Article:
Nigeria, with its significant youth population, is facing a critical issue of inadequate representation of young people in its parliament. This blog post delves into the challenges hindering youth inclusion in Nigeria’s political landscape, highlighting key obstacles that contribute to this underrepresentation and analyzing their implications.
Lack of youth representation
A major challenge lies in the absence of young people’s involvement across all levels of government, resulting in limited opportunities for them to engage in and influence policy-making processes. Consequently, policies are formulated without considering the needs and perspectives of the youth. For instance, the recent bans on cryptocurrency and Twitter, which are popular platforms for active engagement among young people, could have benefited from the input of youth representatives in the policy-making process. By including young persons in policy-making, more balanced regulations could have been developed instead of resorting to complete bans.
Age limit for candidacy
The Nigerian constitution sets age limits for political candidacy, posing a significant limitation for ambitious and energetic young individuals seeking political office. The minimum age requirements are 30 years for the presidency, 35 for governors and senators, and 25 for members of the House of Representatives. This age barrier becomes a hindrance for youth who possess the drive and capability to lead. A simplistic viewpoint suggests that if one is not deemed too old to rule, they should not be deemed too young to rule.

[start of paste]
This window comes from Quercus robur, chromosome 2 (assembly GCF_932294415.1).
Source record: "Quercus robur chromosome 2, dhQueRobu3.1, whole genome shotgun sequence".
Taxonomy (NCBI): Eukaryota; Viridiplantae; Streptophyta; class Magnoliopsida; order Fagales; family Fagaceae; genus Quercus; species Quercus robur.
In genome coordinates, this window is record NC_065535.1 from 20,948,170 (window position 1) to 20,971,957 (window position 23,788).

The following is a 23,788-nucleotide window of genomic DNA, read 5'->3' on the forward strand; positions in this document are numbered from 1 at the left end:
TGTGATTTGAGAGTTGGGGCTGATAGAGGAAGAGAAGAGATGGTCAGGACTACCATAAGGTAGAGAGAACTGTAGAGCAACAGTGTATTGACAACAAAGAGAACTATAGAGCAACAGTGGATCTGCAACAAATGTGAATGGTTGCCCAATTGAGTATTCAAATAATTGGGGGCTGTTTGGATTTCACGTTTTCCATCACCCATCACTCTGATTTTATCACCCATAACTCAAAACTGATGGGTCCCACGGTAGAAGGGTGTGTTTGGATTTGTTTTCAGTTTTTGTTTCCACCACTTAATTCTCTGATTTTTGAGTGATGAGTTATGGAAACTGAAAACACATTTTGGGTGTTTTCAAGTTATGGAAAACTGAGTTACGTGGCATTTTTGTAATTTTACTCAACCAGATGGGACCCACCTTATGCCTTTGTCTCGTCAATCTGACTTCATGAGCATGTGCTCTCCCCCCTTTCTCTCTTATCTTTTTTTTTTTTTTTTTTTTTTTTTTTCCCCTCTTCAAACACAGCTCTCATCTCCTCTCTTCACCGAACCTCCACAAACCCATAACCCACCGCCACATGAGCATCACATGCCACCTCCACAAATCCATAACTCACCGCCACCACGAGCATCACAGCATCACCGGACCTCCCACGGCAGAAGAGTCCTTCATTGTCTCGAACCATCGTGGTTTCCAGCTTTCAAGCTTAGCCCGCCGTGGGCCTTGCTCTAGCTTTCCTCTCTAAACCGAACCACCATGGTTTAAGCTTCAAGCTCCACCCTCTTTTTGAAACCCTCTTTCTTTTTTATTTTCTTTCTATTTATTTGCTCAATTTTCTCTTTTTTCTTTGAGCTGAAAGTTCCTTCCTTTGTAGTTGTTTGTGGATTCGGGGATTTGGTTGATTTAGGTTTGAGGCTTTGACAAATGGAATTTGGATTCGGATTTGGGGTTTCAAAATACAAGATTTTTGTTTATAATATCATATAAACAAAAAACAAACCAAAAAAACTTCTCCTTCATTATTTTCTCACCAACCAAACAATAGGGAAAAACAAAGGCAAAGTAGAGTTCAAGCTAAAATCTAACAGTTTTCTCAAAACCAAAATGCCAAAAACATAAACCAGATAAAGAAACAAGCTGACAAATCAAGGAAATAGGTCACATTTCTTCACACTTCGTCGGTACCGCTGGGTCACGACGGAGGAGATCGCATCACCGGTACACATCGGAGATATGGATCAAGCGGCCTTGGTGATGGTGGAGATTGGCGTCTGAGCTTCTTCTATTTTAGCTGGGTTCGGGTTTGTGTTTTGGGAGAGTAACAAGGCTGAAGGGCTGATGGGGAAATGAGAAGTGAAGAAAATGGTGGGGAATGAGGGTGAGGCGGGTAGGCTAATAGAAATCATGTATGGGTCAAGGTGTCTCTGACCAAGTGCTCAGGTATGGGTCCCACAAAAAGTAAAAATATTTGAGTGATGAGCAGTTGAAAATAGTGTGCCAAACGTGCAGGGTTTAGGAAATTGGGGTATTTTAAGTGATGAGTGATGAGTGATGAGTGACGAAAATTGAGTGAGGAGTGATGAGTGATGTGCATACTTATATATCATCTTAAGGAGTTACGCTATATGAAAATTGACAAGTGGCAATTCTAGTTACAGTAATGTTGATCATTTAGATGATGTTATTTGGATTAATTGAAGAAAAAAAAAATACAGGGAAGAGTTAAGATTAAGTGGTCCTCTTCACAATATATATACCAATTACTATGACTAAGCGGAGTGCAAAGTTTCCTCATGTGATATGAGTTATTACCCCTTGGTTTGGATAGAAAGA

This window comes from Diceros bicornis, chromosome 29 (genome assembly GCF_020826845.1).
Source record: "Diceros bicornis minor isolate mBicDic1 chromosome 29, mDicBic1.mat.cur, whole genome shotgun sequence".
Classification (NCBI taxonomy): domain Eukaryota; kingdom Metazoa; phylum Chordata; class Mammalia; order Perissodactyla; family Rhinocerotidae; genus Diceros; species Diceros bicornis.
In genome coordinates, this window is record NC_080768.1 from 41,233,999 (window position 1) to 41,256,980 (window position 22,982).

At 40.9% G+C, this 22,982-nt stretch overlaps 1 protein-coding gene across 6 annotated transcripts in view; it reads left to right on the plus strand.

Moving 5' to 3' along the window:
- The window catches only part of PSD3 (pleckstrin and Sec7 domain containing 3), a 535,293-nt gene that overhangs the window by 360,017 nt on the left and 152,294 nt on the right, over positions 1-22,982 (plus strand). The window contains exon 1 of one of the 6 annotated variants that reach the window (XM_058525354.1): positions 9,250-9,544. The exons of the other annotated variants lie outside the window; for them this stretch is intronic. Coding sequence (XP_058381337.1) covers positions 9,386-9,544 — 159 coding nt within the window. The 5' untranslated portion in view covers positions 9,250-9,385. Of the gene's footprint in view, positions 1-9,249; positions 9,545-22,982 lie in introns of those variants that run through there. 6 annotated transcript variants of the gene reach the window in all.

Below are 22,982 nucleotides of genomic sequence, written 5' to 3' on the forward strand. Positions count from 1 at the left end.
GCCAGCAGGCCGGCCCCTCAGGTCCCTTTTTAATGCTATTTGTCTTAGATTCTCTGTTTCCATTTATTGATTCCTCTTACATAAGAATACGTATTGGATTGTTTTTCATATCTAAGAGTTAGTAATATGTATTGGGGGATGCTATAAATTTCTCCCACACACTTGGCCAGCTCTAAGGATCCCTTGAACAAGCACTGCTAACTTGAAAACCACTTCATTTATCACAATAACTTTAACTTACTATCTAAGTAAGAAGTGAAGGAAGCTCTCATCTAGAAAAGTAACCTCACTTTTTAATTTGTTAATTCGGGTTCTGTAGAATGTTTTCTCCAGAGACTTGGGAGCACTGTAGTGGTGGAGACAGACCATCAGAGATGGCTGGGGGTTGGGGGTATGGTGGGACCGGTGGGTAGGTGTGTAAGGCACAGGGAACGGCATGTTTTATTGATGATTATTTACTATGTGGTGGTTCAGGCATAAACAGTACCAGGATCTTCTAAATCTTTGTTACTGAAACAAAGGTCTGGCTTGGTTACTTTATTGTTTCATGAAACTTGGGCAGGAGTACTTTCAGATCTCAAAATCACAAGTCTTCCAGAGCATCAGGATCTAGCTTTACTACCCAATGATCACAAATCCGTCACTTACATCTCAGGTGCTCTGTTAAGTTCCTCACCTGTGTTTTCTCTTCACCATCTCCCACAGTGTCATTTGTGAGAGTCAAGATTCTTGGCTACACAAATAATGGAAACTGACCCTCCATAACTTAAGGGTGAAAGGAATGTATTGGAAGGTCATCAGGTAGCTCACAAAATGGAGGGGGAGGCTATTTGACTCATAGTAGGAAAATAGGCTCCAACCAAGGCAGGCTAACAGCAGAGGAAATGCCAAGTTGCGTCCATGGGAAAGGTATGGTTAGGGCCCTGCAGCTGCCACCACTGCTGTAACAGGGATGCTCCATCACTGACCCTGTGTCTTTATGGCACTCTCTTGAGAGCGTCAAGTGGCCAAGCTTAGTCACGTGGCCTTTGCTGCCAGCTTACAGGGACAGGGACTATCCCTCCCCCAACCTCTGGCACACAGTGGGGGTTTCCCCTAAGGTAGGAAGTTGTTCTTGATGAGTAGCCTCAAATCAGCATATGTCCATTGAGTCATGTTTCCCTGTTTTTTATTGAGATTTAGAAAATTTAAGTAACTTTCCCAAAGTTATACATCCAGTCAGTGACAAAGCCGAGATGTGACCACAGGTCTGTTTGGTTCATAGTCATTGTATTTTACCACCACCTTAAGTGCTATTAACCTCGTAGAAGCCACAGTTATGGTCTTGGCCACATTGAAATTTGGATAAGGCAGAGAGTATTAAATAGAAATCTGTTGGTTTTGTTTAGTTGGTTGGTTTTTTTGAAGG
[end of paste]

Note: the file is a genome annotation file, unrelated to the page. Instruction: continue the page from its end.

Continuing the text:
Cost of Political Participation
Participating in political office in Nigeria comes with exorbitant costs, which creates a substantial barrier for youth who often have limited financial resources. For example, the astronomical expenses associated with political party candidacy forms and the cost of conducting political campaigns pose significant challenges. These financial constraints prevent many young individuals from successfully challenging for political office, perpetuating the lack of youth representation in the parliament.
One foundational challenge faced by young people aspiring for leadership roles is the deeply entrenched patriarchal sentiment within Nigerian society. Traditional norms tend to view young individuals as lacking the necessary experience to hold political offices. This prejudice further marginalizes the youth, hindering their opportunities for meaningful political participation.
Limited resources or capacity
Many young people lack the necessary resources and capacity to run a robust political campaign that can effectively compete with more established political figures. This further diminishes their chances of attracting the required support needed to win an election. As a result, youth face significant disadvantages in challenging or competing with older, more experienced political elites.
Youth inclusion in the Nigerian parliament faces numerous obstacles, as outlined above. Addressing these challenges requires concerted efforts at all levels of government. Policies should be formulated and implemented to promote youth inclusion and representation, lifting age barriers for candidacy, increasing access to financial resources and support for young individuals, and ensuring that the cost of candidacy forms is affordable. By prioritizing these actions, Nigeria can harness the energy, creativity, and potential of its young population, leading to a brighter, better, and prosperous future for all.
writer: Taiye Ojo
Editor: Esther Daramola